Editor Interview: What Are Birds?

Q: Describe what you publish in 25 characters or less.

A: genre-bending excellence

Q: What other current publications (or publishers) do you admire most?

A: tenderness lit
Hobart Pulp
GASHER
pulpmouth
Pretty Owl Poetry
New Delta Review

Q: If you publish writing, who are your favorite writers? If you publish art, who are your favorite artists?

A: Favorite Writers: Richard Siken, CA Conrad, Mathias Svalina, Noah Baldino, Franny Choi, and Anne Carson, to name a few.
Favorite Artists: Rene Magritte, Kehinde Wiley, Hannah Hoch, Ryan McGinley, and many local artists!

Q: What sets your publication apart from others that publish similar material?

A: We focus on representation and diversity--not only in our writers, but also in the forms, genres, and themes of the work that we publish. We are committed to publishing new and upcoming writers alongside established writers who are investigating what hybridity can mean within literature and art.

Q: What do submitters most often get wrong about your submissions process?

A: People send us lots of work about birds! While we love bird imagery and are always excited about interesting and well-composed bird art, we rarely publish writing about birds. When we do publish writing that includes birds, it's got to be truly above and beyond! Otherwise, it gets lost among the flock.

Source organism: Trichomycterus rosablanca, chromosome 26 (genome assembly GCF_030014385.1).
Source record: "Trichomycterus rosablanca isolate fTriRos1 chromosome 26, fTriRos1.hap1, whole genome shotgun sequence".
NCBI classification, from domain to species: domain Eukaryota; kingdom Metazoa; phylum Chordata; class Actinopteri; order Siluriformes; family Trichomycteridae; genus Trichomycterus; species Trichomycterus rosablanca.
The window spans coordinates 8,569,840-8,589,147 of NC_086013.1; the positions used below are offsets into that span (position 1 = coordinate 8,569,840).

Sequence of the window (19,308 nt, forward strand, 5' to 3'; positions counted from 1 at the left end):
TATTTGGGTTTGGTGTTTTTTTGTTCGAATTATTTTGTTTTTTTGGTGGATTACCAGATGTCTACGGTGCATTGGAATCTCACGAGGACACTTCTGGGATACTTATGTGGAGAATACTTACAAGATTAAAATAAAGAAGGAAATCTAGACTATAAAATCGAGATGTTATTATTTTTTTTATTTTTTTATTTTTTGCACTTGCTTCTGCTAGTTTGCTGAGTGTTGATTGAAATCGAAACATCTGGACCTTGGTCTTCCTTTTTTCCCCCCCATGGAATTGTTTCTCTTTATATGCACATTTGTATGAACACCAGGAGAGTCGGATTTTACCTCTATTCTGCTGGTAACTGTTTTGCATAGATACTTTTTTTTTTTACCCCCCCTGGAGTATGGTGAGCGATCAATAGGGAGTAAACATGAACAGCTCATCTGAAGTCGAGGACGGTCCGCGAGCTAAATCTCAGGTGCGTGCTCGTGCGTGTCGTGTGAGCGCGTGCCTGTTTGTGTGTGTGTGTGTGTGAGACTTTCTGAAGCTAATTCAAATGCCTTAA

Q: What additional evaluations, if any, does a piece go through before it is accepted?

A: At the end of every submission period, our editors get together to talk about all of the pieces we enjoyed and why. Sometimes, one editor will make a great case for a piece and change others' minds. Sometimes, we're all very excited about a piece right from the start and we just gush about it for a minute!

Q: How important do you feel it is for publishers to embrace modern technologies?

A: Modern technologies provide more accessibility and outreach to new types of writers and make sharing work easier! Electronic submissions are especially convenient and I truly don't understand why anyone would want to receive all of that submission paper by mail anymore (and where they would put all that paper!) While I am a huge fan of the book as a physical object and the history of the codex, I think that literary journals online serve their own unique purpose, one of which is the potential for a larger readership base and the ability for more writers from all over the world to access them. Additionally, technology provides new and unique avenues for hybrid and experimental work that couldn't be published in print!

Q: Do you nominate work you've published for any national or international awards?

A: Yes! We have nominated for the Pushcart Prize and will be nominating for Pushcart again next year as well as the Best of the Net Anthology.